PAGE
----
Miami is America’s No. 1 TV market for World Cup viewing. It’s a hotbed of soccer talent and a gateway to Latin America, the Caribbean, and Europe. Surprisingly, we’re also the largest U.S. city without a Major League Soccer team. That’s about to change.
When my partners and I announced plans to bring an MLS franchise to Miami, we enjoyed a wave of enthusiasm. Finalizing our plans has taken longer than expected.
The Miami-Dade County Commission vote allowing us to purchase the last piece of land we need to build a world-class stadium in Overtown was a major step forward. It’s now up to MLS owners to grant Miami a franchise, at which point we will seek approval from the city of Miami.
This will be the most financially responsible, publicly vetted stadium Miami has ever seen — and a model for how venues should be developed. Construction will be privately financed with zero risk to taxpayers; our partners have paid fair market value for the land; and we will pay our share of property taxes.
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Our stadium also will be responsibly designed. Building parking garages that sit empty for more than 300 days a year would be inefficient and unfair to our neighbors, so we will encourage fans to ditch their cars in favor of Metrorail, Brightline, and ferries along the Miami River.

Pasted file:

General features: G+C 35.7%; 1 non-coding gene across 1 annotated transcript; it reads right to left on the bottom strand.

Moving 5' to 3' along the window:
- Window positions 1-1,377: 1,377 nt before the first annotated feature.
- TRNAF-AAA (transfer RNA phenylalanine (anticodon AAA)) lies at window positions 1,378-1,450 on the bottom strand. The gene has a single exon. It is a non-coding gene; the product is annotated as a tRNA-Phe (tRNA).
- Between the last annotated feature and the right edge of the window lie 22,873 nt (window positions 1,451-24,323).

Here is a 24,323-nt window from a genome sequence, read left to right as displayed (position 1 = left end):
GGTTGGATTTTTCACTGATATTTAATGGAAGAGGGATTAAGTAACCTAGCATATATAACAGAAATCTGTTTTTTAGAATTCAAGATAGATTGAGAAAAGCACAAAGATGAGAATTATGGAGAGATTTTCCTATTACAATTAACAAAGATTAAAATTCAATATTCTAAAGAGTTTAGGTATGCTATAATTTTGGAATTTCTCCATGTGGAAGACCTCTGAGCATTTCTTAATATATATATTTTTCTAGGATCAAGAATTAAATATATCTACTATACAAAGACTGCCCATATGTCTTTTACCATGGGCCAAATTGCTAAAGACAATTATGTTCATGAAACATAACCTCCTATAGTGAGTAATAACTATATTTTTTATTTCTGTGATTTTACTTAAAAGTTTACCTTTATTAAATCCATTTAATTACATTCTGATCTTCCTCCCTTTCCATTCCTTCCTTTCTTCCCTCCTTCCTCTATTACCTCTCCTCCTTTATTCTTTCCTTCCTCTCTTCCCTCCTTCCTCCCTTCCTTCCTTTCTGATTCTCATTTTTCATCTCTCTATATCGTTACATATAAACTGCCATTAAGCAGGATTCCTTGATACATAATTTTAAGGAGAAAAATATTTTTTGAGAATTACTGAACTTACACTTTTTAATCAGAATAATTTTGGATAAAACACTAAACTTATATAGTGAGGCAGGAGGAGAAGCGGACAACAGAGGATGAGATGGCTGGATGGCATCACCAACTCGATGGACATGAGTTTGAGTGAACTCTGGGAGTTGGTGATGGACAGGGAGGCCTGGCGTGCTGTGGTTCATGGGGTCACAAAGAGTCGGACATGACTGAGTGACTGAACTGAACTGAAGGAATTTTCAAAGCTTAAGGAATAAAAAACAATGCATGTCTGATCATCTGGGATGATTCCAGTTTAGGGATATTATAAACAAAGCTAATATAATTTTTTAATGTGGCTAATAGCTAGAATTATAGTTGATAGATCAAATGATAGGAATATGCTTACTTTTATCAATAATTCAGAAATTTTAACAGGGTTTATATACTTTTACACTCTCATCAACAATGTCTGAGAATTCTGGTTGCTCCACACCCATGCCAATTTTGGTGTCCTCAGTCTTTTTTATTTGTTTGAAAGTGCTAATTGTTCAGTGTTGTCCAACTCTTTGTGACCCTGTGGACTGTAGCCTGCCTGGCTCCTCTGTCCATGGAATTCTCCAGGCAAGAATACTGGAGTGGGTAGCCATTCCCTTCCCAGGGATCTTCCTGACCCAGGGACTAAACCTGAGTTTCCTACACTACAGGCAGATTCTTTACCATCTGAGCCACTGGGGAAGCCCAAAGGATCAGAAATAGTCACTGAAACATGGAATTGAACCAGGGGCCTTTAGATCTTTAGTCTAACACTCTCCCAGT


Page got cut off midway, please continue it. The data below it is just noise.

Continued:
We will be a good community partner by supporting nonprofits, launching a job-training initiative, and creating more than 50 permanent jobs that earn a living wage.
We also will build a privately-financed training center and academy focused on developing local athletes.
Growing up in Bolivia, I’ve seen how soccer unites diverse communities, improves the lives of children, and sparks economic growth in overlooked neighborhoods. An MLS club can have the same effect on Miami.
Marcelo Claure, CEO, Sprint, and a principal of Miami Beckham United